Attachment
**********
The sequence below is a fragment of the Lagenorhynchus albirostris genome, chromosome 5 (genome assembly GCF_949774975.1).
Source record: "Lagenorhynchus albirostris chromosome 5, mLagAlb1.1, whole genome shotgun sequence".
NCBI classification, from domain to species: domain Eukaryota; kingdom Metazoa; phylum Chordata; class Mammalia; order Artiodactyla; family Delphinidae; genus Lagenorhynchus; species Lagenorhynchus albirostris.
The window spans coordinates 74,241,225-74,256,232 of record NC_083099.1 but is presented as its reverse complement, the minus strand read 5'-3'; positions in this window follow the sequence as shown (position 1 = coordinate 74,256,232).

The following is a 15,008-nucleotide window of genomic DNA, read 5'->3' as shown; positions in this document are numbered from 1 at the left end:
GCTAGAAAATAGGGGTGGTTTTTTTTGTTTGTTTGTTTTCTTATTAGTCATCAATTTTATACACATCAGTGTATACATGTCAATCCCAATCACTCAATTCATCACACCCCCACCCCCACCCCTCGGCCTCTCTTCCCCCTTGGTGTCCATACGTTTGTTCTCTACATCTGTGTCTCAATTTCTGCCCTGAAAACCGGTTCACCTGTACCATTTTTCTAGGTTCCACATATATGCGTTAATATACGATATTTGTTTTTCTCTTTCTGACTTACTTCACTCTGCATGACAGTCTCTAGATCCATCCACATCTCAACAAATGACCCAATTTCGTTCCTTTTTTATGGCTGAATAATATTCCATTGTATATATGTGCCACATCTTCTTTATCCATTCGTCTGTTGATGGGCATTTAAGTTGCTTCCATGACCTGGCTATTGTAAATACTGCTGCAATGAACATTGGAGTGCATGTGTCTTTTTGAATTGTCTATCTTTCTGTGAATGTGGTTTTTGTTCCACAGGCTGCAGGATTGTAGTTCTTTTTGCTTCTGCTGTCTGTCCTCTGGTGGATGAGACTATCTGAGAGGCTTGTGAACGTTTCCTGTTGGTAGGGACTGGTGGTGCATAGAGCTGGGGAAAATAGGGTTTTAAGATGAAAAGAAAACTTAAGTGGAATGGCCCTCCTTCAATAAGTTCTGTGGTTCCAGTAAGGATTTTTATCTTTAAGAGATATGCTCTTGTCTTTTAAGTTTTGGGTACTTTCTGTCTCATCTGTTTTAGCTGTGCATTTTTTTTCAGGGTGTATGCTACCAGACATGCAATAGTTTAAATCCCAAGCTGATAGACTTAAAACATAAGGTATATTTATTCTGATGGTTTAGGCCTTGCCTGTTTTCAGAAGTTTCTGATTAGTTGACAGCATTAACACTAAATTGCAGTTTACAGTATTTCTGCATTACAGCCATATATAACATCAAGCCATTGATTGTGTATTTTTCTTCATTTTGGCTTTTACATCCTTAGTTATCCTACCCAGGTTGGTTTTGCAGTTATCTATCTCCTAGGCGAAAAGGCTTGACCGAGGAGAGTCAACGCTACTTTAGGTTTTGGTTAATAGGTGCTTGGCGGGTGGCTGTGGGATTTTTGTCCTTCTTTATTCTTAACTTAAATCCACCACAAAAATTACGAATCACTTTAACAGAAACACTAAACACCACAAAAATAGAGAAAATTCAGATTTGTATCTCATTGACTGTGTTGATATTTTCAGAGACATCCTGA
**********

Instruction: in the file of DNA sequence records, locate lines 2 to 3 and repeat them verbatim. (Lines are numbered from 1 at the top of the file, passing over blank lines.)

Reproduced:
Source record: "Lagenorhynchus albirostris chromosome 5, mLagAlb1.1, whole genome shotgun sequence".
NCBI classification, from domain to species: domain Eukaryota; kingdom Metazoa; phylum Chordata; class Mammalia; order Artiodactyla; family Delphinidae; genus Lagenorhynchus; species Lagenorhynchus albirostris.